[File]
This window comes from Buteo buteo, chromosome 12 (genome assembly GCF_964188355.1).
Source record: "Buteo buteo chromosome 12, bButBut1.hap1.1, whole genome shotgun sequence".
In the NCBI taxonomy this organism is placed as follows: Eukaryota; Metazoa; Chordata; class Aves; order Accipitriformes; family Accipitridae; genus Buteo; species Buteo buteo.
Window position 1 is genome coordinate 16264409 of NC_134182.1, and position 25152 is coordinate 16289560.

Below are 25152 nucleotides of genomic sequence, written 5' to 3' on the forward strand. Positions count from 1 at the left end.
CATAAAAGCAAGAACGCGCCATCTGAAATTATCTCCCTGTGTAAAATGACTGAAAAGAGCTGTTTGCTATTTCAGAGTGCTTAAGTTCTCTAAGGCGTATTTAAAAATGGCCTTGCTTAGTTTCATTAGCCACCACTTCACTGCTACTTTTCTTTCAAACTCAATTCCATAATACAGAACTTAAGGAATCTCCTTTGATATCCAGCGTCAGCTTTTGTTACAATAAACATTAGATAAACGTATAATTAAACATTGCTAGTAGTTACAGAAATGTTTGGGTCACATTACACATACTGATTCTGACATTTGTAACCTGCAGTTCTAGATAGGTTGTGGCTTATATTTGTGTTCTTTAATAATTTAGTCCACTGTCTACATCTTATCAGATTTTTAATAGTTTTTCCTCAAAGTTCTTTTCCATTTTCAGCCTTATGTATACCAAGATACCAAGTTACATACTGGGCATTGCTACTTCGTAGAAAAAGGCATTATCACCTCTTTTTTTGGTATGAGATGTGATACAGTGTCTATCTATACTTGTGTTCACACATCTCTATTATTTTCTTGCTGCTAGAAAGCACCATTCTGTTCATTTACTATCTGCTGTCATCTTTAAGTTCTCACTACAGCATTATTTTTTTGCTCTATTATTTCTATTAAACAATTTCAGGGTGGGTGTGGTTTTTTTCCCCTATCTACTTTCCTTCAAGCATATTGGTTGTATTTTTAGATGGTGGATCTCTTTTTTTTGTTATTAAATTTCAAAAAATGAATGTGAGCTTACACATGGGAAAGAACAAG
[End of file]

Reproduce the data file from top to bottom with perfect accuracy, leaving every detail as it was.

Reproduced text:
This window comes from Buteo buteo, chromosome 12 (genome assembly GCF_964188355.1).
Source record: "Buteo buteo chromosome 12, bButBut1.hap1.1, whole genome shotgun sequence".
In the NCBI taxonomy this organism is placed as follows: Eukaryota; Metazoa; Chordata; class Aves; order Accipitriformes; family Accipitridae; genus Buteo; species Buteo buteo.
Window position 1 is genome coordinate 16264409 of NC_134182.1, and position 25152 is coordinate 16289560.

Below are 25152 nucleotides of genomic sequence, written 5' to 3' on the forward strand. Positions count from 1 at the left end.
CATAAAAGCAAGAACGCGCCATCTGAAATTATCTCCCTGTGTAAAATGACTGAAAAGAGCTGTTTGCTATTTCAGAGTGCTTAAGTTCTCTAAGGCGTATTTAAAAATGGCCTTGCTTAGTTTCATTAGCCACCACTTCACTGCTACTTTTCTTTCAAACTCAATTCCATAATACAGAACTTAAGGAATCTCCTTTGATATCCAGCGTCAGCTTTTGTTACAATAAACATTAGATAAACGTATAATTAAACATTGCTAGTAGTTACAGAAATGTTTGGGTCACATTACACATACTGATTCTGACATTTGTAACCTGCAGTTCTAGATAGGTTGTGGCTTATATTTGTGTTCTTTAATAATTTAGTCCACTGTCTACATCTTATCAGATTTTTAATAGTTTTTCCTCAAAGTTCTTTTCCATTTTCAGCCTTATGTATACCAAGATACCAAGTTACATACTGGGCATTGCTACTTCGTAGAAAAAGGCATTATCACCTCTTTTTTTGGTATGAGATGTGATACAGTGTCTATCTATACTTGTGTTCACACATCTCTATTATTTTCTTGCTGCTAGAAAGCACCATTCTGTTCATTTACTATCTGCTGTCATCTTTAAGTTCTCACTACAGCATTATTTTTTTGCTCTATTATTTCTATTAAACAATTTCAGGGTGGGTGTGGTTTTTTTCCCCTATCTACTTTCCTTCAAGCATATTGGTTGTATTTTTAGATGGTGGATCTCTTTTTTTTGTTATTAAATTTCAAAAAATGAATGTGAGCTTACACATGGGAAAGAACAAG